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26Jun

Beautiful Malfunctions

18 to 30 represents for an adult, the key years in which fundamental building blocks and foundations of life are laid, and probably the best years of your life. So, why are young Londoners bugged down with mental health challenges?

mental healthAustin Clark is 23, he enjoys rollerblading, In-line and Gator skating, loves rap music and enjoys spending time in the music studio. He hopes to one day, become either a television or radio presenter. However, Austin is not your average 23 year old. He is schizophrenic and has been for three years as well as being physiologically unwell since he was 18.

According to experts, 18 to 30 is that critical part of life where youngsters make choices about the future, education, career, relationships and the future. Their mental health is also an essential part of that process and what makes them the adult that they become. For Austin, that reality has been the opposite. While he points out that his ailment was “gradual,” he also traces his mental illness back to when he got depressed after being sent to jail for Taking and Driving Away (TDA). “I went to jail and that knocked me for six. I lost my confidence, my self-esteem, my social powers and I lost a lot of things. I became very depressed. I was in deep depression,” says Austin.

Described by mental health experts as a range in moods, from feeling low to severe problems that could potentially harm your daily life and is sometimes overwhelming, it is estimated that depression affects three per cent of adolescents in any given year according to the British Medical Association (BMA,) while figures from the office for National Statistics (ONS) show that 1 in 6 people will experience depression in their life time. Though there is no one cause for depression in young people, they are often prone to experience depression for a number of reasons, such as stress and anxiety, traumatic experiences like losing a parent, sexual abuse and neglect, as well as changes in some brain chemicals of the individual. Some common symptoms include loss of appetite, difficulty concentrating, sleep problems, fatigue, feelings of helplessness and hopelessness among many others.

What is now worrying according to experts is the rise in the number of young men who attempt suicide due to depression. Austin says he felt suicidal when he was released from jail. “I felt suicidal when I first came out of jail and every time life seems really hard and I can’t see to the future, that’s when suicide thoughts knock on my door.”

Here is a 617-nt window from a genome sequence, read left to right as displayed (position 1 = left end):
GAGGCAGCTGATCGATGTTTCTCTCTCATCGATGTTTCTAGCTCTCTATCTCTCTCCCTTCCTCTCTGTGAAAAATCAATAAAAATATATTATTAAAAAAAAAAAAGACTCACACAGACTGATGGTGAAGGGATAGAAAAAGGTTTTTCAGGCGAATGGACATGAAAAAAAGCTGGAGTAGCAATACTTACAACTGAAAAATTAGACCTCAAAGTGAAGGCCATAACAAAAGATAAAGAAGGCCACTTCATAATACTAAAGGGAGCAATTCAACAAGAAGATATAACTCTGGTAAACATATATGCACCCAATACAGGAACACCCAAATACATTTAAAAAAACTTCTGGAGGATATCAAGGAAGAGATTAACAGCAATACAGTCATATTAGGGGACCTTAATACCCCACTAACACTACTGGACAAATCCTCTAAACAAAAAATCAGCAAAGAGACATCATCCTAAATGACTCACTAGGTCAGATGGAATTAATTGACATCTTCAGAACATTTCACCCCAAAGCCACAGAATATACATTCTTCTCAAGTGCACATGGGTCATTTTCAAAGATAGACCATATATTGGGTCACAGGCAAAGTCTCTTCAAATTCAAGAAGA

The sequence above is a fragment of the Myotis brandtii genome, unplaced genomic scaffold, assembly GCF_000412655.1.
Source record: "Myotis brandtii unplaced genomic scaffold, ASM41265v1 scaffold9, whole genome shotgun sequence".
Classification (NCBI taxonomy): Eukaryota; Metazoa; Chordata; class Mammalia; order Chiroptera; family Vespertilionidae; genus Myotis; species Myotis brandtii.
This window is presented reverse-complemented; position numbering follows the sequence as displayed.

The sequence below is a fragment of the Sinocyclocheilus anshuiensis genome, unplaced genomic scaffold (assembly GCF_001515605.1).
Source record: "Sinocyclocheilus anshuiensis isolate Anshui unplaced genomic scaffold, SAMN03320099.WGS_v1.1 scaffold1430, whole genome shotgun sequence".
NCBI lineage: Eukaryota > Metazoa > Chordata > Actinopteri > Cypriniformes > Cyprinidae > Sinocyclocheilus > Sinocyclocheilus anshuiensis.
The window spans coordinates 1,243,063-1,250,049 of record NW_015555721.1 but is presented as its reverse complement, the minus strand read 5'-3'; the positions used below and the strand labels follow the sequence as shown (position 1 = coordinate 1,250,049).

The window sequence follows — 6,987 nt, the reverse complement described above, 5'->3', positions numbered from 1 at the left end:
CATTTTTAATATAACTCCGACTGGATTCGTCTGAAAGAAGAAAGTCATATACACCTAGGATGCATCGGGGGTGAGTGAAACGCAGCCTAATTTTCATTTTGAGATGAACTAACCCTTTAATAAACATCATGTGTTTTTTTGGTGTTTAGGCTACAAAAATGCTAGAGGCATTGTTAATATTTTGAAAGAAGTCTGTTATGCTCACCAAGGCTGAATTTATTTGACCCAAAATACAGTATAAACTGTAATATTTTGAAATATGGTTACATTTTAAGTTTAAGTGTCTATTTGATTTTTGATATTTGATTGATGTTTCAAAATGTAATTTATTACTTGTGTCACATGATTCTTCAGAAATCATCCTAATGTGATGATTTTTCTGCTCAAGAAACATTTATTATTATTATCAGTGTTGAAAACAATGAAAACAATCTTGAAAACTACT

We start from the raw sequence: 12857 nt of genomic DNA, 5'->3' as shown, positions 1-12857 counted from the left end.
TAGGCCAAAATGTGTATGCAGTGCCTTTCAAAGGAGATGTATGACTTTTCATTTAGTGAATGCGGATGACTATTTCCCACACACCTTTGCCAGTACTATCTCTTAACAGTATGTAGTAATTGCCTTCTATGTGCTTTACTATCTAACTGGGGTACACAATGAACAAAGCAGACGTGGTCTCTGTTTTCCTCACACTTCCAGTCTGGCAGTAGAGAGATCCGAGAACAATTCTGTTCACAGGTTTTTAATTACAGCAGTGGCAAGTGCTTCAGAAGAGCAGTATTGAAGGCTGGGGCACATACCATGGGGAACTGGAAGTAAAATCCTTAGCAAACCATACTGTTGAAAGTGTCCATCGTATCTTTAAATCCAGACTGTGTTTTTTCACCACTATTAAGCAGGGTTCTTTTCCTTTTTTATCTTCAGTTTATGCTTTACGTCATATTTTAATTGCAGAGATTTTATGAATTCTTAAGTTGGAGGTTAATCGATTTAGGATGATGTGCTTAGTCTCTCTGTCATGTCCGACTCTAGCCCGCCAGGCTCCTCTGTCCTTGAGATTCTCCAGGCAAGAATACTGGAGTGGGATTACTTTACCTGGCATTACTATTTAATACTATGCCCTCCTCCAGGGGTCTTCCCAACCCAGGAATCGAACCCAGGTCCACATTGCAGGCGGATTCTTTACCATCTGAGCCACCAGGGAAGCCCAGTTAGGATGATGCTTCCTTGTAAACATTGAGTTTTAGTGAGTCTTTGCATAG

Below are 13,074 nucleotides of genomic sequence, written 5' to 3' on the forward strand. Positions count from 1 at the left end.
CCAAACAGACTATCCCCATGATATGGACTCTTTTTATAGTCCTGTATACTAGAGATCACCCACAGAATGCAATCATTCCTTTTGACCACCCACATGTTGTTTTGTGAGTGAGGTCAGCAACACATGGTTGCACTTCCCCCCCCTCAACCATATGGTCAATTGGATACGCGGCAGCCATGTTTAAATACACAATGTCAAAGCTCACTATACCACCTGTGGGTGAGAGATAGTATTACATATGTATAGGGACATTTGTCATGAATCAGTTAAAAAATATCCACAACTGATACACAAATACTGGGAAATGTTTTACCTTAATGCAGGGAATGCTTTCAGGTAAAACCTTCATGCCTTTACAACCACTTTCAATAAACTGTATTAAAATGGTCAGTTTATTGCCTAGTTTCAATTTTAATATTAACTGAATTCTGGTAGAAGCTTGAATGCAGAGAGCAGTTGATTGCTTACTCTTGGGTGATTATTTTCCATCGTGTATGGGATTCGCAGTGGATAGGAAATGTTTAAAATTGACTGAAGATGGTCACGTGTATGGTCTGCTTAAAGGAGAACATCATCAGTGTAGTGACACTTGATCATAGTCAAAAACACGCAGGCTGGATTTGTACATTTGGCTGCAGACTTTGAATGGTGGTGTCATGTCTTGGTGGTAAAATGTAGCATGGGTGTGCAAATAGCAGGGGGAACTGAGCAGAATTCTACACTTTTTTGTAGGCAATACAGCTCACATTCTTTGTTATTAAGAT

depressionWhile depression is becoming prevalent among young people due to a range of social, psychological and physical circumstances, it can also lead to other forms of mental illnesses. In the case of Austin who was depressed when his mental health challenges began but was later told he was schizophrenic. Schizophrenia according to mental health experts is one of the most common forms of psychosis; a dramatic disturbance in an individual’s thoughts, emotional well-being and perceptions of their immediate environment, and those affected by it tend to withdraw from the company of other people. Austin has in times past experienced some of this and describes it as “adventurous, scary, and baffling.” However, he is not angry or bitter. “I don’t think it is unfair because what I did was bad,” and believes the punishment was deserved for the time he spent in jail for TDA. “I deserved the punishment I got but at the same time, life is a struggle, then I do think why me.”

He is not alone in his struggles and the reality of living with a mental health condition. Susan Brown is 30 years old. She loves to sing, paint and is a classically trained pianist as well as an avid fan of jazz music. She counts Nina Simone, Ella Fitzgerald and Billy Holiday among her influences. Like Austin, her illness also started with depression. “I think I must have been about 14 and it all started when my parents couldn’t afford for me to go to boarding school anymore. I went out of school and I got very depressed” she says. However, she did not know what she was dealing with until recently when she was diagnosed with Bi-Polar Affective Disorder, also known as manic depression. A mood disorder which makes the affected individual experience both high and low mood swings. Like depression, it is caused by stressful situations and traumatic events, and its symptoms are similar. It is believed that most people experience their first episode of bi-polar in their late teens or early twenties and one per cent of the population suffer from it at some point in their life. For Susan who didn’t know what was happening to her, she explains it as “Because I was bipolar, you can be very high and you can be very low. So, when you are in your high, you don’t know that you might swing to the low.” Though she has now come to grips with her condition, Susan is also quick to point out that it has helped her develop as an artist. “Well it’s strange because I have always wanted to be a musician and here at Core Arts, I am.”